We have arrived—the month of Elul is upon us—and we are single-mindedly devoted to the project of teshuva, repentance. As we count down the days until the New Year, we try to imagine the great divine scale that holds all of our deeds, and we wonder if our best efforts and intentions will translate when God examines our record.
But at the same time when we are acutely aware of God’s judgment, we also invoke God’s mercy. We remind God of the moment of creation, when God made the choice to bring human partners into the world, despite our shortcomings. This midrash (interpretive rabbinic teaching) helps us articulate these feelings:
On the sixth day of creation (which coincided with Rosh Hashanah), the following took place:
In the first hour, the idea of creating humanity entered God’s mind
In the second hour, God took counsel with the ministering angels
In the third hour, God assembled dust of the earth
In the fourth hour, God kneaded it
In the fifth hour, God shaped it
In the sixth hour, God formed Adam’s body
In the seventh hour, God breathed a soul into him
In the eighth hour, God brought Adam into the Garden of Eden
In the ninth hour, Adam was commanded not to eat the fruit from the Tree of Knowledge
In the tenth hour, Adam transgressed this commandment
In the eleventh hour, Adam was judged
And in the twelfth hour, he was pardoned.
“This,” said God, “will be a sign to your children. In the future, they will stand before me in judgment, and just as you have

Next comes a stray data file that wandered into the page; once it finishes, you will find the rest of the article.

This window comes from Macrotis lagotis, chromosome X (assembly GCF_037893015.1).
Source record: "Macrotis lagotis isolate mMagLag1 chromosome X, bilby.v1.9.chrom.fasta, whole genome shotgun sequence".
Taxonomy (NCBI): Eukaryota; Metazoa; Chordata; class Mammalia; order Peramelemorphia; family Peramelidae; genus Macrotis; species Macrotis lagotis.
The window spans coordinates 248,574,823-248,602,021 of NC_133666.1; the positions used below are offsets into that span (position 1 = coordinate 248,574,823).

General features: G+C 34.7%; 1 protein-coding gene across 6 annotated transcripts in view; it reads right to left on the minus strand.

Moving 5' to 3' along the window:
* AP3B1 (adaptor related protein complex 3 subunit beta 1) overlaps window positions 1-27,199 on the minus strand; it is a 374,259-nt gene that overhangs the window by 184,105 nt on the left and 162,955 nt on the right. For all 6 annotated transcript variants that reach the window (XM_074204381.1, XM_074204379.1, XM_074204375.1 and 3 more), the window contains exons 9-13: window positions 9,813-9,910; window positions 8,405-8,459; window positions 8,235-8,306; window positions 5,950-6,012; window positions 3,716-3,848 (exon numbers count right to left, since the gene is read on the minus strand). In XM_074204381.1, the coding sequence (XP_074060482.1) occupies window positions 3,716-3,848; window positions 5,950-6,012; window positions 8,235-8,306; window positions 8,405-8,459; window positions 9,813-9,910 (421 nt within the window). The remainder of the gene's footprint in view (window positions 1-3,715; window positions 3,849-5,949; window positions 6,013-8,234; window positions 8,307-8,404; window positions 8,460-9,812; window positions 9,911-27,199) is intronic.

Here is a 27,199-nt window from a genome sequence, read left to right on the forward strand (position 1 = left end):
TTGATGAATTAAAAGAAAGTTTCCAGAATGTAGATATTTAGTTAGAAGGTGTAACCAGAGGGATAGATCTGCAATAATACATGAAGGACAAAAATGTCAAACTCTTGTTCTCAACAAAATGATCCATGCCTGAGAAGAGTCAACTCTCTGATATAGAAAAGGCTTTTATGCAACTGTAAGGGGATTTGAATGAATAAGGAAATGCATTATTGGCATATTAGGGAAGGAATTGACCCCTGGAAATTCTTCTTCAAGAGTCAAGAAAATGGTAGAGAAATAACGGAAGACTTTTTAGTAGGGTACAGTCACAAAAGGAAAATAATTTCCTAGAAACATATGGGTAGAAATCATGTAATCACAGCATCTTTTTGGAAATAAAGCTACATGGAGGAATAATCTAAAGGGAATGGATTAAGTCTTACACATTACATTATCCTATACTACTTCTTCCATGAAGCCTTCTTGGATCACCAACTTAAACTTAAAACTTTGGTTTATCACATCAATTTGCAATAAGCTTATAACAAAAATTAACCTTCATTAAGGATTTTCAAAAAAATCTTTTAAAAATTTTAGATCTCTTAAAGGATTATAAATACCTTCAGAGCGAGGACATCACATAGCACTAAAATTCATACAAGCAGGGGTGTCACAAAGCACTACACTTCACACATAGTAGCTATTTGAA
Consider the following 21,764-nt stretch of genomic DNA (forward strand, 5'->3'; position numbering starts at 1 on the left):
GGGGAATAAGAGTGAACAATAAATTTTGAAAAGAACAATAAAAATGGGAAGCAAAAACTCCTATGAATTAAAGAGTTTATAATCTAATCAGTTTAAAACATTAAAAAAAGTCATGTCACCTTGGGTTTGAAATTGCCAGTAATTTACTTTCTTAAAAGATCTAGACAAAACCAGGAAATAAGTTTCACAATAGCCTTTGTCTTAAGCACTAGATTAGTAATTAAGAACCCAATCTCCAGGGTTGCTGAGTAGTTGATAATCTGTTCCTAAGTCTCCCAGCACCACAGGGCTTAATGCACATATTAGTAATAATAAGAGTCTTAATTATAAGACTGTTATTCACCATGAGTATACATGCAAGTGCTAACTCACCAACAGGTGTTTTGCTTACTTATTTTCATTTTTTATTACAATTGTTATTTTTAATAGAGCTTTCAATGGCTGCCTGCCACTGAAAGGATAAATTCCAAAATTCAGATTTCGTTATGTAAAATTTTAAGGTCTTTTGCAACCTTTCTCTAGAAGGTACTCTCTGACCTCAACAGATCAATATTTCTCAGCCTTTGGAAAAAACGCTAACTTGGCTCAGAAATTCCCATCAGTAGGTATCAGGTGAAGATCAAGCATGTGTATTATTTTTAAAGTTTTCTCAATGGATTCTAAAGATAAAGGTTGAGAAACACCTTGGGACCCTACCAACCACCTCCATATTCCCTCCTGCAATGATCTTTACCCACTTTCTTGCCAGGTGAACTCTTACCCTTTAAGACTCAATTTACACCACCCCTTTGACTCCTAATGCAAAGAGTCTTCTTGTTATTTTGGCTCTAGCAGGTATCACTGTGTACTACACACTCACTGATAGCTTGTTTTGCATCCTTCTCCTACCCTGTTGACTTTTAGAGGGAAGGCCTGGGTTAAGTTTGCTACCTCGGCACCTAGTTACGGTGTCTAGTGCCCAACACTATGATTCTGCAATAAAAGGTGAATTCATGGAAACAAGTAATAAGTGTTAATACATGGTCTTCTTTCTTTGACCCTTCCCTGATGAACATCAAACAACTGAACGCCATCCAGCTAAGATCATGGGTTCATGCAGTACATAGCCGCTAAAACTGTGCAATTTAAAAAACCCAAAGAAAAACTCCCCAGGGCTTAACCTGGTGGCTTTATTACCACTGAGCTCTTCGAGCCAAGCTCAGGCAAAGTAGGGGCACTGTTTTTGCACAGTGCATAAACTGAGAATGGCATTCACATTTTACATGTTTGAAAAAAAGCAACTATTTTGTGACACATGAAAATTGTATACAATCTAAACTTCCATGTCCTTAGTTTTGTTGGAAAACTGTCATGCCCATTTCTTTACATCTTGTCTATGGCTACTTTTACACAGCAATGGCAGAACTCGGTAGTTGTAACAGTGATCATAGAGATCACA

received a free pardon, so too will they benefit from my mercy.” (Leviticus Rabbah 29:1)
In the same moment when our liturgy beckons us to pass before God “kevakarat ro’eh edro,” like a flock of sheep, so that God can decide whether or not we deserve to be inscribed in the Book of Life, we also remember our origins. We remember that the very first model of our species transgressed almost immediately after being created. And we try to remind God that it is this fallibility, this propensity to fail, that makes us a necessary presence in the world. We are not angels. We are not perfect. We come into being with both good and evil inclinations within us, and we push God to help us build a system that both challenges us and inspires us each and every day.
But that doesn’t mean that we’re off the hook! These weeks leading up to Rosh Hashanah must be used for cheshbon hane fesh, a serious and deep accounting of our souls. We must take the time to look inward, to ask ourselves how we’ve fallen short of our responsibilities to our families, our friends, our jobs, our communities. We must take a moment to think about all the promises we made last Yom Kippur, and to evaluate whether we’ve lived up to them. And only after we approach our loved ones to make things right, can we stand before the Sovereign of the Universe, hearts open and repentant, ready to engage in the holy work of teshuva and tikkun olam for another year.
May God give us the strength to do this work wholeheartedly and intentionally so that we may all be inscribed in the Book of Life for a happy, sweet 5779.
See you in shul!